02_Bin_Icons.png

Source/Record and Timeline

  • This is Avid's main interface. The top left window in the screenshot below is your source monitor. It previews the clip you currently have selected in the bin. To the right is the record monitor, which previews your sequence based on the location of your playhead.
    • In the example bellow, the source monitor displays the original clip as it appears in the bin, while the record monitor displays the same clip with an effect that has been added in the sequence.

Source_Record.png

Beneath your two monitors is the timeline. When a sequence is open, it will display here with all of your cuts. 

The light blue line cutting vertically through your timeline is your playhead. It tells you exactly which frame is being displayed in the record monitor (right side).

Bellow the timeline, you'll find a series of menus, information, and options.

04_Bottom_menus.png

05_Fast_menu.png On the far left is the Fast Menu. Clicking on it will bring up a number of options. Notably, "Audio Data" will allow you to display a waveform for your audio, and "Track Color" will allow you to color-code your tracks.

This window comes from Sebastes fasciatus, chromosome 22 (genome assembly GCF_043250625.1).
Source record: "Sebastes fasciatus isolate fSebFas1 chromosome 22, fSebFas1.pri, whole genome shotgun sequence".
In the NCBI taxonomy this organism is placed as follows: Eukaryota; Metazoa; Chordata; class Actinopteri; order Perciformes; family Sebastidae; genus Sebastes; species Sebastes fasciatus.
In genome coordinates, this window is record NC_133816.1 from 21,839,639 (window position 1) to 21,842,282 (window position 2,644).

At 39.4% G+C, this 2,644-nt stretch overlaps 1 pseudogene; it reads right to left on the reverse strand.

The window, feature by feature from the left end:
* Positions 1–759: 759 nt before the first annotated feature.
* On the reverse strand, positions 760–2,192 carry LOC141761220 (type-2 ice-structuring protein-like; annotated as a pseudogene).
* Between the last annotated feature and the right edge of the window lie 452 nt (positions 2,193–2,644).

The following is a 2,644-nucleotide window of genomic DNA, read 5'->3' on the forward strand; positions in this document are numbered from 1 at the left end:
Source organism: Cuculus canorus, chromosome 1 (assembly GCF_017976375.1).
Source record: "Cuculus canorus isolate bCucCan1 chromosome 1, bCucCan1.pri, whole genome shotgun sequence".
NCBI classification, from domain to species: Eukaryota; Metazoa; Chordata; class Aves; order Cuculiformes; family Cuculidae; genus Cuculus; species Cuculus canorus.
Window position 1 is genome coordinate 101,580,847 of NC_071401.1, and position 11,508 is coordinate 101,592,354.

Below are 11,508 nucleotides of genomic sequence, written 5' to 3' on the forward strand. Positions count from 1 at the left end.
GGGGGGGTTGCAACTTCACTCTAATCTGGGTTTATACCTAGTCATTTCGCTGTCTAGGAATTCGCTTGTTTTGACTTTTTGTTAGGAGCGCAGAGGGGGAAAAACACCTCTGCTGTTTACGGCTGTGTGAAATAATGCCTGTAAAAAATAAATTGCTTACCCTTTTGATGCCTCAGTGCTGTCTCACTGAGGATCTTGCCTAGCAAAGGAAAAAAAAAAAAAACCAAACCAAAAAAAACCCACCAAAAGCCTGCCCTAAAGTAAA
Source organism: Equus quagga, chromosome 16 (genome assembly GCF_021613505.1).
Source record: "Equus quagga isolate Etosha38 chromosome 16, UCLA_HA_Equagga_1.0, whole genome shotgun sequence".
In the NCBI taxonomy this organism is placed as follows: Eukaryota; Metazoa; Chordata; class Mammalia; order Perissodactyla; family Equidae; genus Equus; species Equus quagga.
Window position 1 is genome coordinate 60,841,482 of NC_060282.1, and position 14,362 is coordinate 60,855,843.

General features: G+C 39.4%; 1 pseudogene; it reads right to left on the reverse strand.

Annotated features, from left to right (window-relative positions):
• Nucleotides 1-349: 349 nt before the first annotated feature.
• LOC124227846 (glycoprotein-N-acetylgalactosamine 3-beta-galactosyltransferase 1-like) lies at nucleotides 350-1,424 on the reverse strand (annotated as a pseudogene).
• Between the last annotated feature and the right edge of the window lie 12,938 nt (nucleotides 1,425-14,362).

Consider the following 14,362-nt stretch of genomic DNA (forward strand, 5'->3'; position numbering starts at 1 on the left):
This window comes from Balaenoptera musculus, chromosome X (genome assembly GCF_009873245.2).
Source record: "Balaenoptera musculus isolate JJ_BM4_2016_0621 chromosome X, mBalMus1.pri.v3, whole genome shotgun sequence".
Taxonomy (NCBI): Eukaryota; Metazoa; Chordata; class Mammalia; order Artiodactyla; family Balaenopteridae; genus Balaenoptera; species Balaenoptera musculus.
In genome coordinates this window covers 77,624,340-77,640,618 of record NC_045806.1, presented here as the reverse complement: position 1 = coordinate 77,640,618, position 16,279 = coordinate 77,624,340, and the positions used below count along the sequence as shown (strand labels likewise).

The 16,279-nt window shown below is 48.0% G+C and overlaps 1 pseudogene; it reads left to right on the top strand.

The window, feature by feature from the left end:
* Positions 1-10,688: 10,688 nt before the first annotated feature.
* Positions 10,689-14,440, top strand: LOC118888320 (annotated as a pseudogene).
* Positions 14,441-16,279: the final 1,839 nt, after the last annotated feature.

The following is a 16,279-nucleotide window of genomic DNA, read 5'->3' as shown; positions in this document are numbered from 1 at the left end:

Next you have sequence information - the name of your sequence (in this screenshot, just "Sequence" be we do not advise this name), resolution, and framerate.

06_Focus.png The "focus" button will zoom in or out of your timeline towards your playhead.

07_source_mode.png This is the Toggle Source/Record in Timeline button. If this button is green, this indicates that the timeline is in source mode and will display the clip currently selected in the bin. This option can be useful for setting in/out points while syncing, but make sure that it is deactivated when you are editing or else you won't see your sequence.